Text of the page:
Unfortunately I’m low on spare time at the moment, but development is still progressing! Here’s a quick sneak peak at what I’m currently working on, a water simulator and renderer for nuke:
At last, something exciting! This is a tool that admittedly, might not have a huge amount of use, but does have some fun features to play with. I’ve developed a set of nodes for generating, filling, lighting and rendering voxel grids in Nuke. You may also notice a new link above to a documentation page for the new nodes, as it includes quite a lot and could be confusing to use without a bit of an explanation.
The tool is available for download here on nukepedia.
Unfortunately, this post won’t contain any code as a lot of it is still under development, but I thought it worth showing what I’m currently working on. I currently have two tools I’m close to completing; Water Simulations and Voxel Rendering. I’ll explain a little more below, but first, here’s a quick example of what they look like.
There’s a few types of noise that are missing from Nuke, and this one really bugged me. Worley noise in particular can be quite useful, and there are so many variations of cell noise that can be built from the same core mechanics that it seemed like a good one to begin with.
This got pushed by the wayside a little as a number of other tools took up more time, but I’ve finally gotten it to a suitable standard to release it. There are a number of improvements and optimizations I plan to add over the coming days, but at the moment it’s pretty useful as is! The premise is simple: Effects can be saved out as 2D image sequences, and read in to render out 3D particle effects with considerable speed and easy customization.
I’ve almost finished a useful tool, but there’s quite a lot to it so I’ve decided to split this into two parts. In this first part I’ll go over the core mechanic of the tool and something that a lot of people seem to have difficulty with, building a renderer. Sadly, not a full renderer, just a way of converting 3D points to 2D screen space.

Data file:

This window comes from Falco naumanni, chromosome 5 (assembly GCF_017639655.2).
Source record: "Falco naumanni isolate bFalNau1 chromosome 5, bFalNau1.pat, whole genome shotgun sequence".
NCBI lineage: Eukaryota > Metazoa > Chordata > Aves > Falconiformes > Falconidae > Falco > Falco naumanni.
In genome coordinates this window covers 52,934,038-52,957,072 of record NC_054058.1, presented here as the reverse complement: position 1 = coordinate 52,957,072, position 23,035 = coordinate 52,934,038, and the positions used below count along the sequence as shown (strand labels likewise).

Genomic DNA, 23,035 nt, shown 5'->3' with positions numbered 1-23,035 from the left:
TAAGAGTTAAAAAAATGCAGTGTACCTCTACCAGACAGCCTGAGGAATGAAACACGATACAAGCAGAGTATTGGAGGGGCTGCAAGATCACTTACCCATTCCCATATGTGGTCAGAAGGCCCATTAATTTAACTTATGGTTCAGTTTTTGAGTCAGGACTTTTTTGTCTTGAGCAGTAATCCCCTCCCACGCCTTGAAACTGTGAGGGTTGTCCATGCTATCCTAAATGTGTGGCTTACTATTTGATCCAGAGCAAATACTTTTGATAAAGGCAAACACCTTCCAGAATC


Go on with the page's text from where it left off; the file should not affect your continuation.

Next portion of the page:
In order to understand the code, we’ll need to do a quick little crash course in how rendering works. I’ll try keep it simple and short, but if you already know or simply want to see the Particle Stock code, skip on Part 2 (as soon as it’s up!).
The process is done in the following steps:
- Convert target position to camera local space (It’s relative position to a camera sitting at origin and pointing down the -z axis).
- Convert from camera local space to NDC (Normalized Device Coordinates) space. This is a perspective transformation which uses the camera’s settings to map positions into a -1 to 1 range for each axis. These are the points which are visible to the camera.
- Convert NDC space to the current format (eg, 1920 x 1080).
This is mostly done using matrix math. Matrices can be daunting at first but are actually quite simple. If you want a detailed breakdown on how all of this works, I highly recommend the scratchapixel explanation. The simple version is that matrices store the rotation, scale and translation of a point in one easy to use form. These are known as affine transformations, which means they are linear and preserve straight lines resulting in orthographic views. These are what we use to move objects around in 3D space, and is where we begin step 1.
This is an utterly boring tool. Let’s face it, who cares about drawing straight lines? And yet, there are many times when you need to do a simple shape or two, perhaps some motion graphics, and you have to dust of the After Effects you thought you’d left behind when you found the joys of nuke. No more! (Well, unless you need something other than lines…)
This little node can draw all the lines you want, as well as animate it being drawn, dash the lines, tweak the spacing and softness etc… There’s still a couple of oddities in it that I’ve yet to go back and tidy up, but I’m long overdue a post and it’s tidy enough to be worth putting out there for now.